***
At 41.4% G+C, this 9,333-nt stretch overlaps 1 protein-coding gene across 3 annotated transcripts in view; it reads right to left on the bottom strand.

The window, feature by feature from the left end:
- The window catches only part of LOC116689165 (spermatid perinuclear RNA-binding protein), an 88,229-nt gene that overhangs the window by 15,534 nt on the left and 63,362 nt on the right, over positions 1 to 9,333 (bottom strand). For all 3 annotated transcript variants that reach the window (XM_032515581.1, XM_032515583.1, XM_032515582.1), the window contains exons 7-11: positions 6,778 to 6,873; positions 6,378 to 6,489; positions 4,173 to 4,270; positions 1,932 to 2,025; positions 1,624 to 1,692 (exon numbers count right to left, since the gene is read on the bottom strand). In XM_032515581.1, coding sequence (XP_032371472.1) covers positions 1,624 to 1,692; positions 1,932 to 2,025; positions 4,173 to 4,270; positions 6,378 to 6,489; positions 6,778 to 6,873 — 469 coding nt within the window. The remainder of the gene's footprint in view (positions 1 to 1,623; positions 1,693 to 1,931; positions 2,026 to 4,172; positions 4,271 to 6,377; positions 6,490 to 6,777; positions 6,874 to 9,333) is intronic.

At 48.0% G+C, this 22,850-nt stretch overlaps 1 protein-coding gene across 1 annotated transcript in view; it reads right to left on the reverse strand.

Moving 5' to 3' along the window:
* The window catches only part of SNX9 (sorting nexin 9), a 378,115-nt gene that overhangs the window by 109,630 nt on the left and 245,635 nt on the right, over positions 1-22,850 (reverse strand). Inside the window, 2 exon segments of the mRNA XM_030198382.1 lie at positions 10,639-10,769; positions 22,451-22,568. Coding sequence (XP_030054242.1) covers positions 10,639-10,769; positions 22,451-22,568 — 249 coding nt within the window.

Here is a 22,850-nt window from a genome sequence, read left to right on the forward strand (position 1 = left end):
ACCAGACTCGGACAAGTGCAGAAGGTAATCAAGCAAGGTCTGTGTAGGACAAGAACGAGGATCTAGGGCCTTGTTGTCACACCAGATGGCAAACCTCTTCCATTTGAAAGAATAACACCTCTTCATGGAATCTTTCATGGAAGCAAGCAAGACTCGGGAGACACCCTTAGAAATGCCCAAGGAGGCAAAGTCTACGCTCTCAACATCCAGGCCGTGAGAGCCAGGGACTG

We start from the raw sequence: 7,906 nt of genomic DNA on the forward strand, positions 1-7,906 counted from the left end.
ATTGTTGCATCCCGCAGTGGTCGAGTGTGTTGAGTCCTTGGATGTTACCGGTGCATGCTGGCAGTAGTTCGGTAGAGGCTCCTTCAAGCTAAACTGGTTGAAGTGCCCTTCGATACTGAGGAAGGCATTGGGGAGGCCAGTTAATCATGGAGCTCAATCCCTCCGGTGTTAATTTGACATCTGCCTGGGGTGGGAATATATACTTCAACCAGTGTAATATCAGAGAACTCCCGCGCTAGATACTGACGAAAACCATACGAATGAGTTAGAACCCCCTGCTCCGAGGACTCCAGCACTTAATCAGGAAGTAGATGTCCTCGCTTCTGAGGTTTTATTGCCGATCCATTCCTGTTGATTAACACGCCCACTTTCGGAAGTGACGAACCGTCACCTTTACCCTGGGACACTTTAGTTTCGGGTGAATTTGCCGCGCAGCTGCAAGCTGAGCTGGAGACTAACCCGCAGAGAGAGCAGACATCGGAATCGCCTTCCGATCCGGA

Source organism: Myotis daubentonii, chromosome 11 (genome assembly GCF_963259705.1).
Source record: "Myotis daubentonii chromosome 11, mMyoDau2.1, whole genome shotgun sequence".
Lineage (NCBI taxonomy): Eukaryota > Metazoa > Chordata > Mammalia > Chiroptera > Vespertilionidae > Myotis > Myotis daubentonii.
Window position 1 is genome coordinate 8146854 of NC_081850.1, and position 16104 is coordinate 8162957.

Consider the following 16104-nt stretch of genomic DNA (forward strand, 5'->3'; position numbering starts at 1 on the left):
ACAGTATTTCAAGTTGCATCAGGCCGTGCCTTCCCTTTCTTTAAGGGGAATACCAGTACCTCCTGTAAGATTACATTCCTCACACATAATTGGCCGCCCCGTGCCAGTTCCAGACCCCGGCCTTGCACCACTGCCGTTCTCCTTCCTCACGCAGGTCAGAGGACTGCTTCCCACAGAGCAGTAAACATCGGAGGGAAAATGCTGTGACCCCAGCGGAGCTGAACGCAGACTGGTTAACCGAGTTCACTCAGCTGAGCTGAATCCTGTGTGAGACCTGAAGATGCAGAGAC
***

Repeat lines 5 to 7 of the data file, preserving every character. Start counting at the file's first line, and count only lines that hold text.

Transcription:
Moving 5' to 3' along the window:
* The window catches only part of SNX9 (sorting nexin 9), a 378,115-nt gene that overhangs the window by 109,630 nt on the left and 245,635 nt on the right, over positions 1-22,850 (reverse strand). Inside the window, 2 exon segments of the mRNA XM_030198382.1 lie at positions 10,639-10,769; positions 22,451-22,568. Coding sequence (XP_030054242.1) covers positions 10,639-10,769; positions 22,451-22,568 — 249 coding nt within the window.

Here is a 22,850-nt window from a genome sequence, read left to right on the forward strand (position 1 = left end):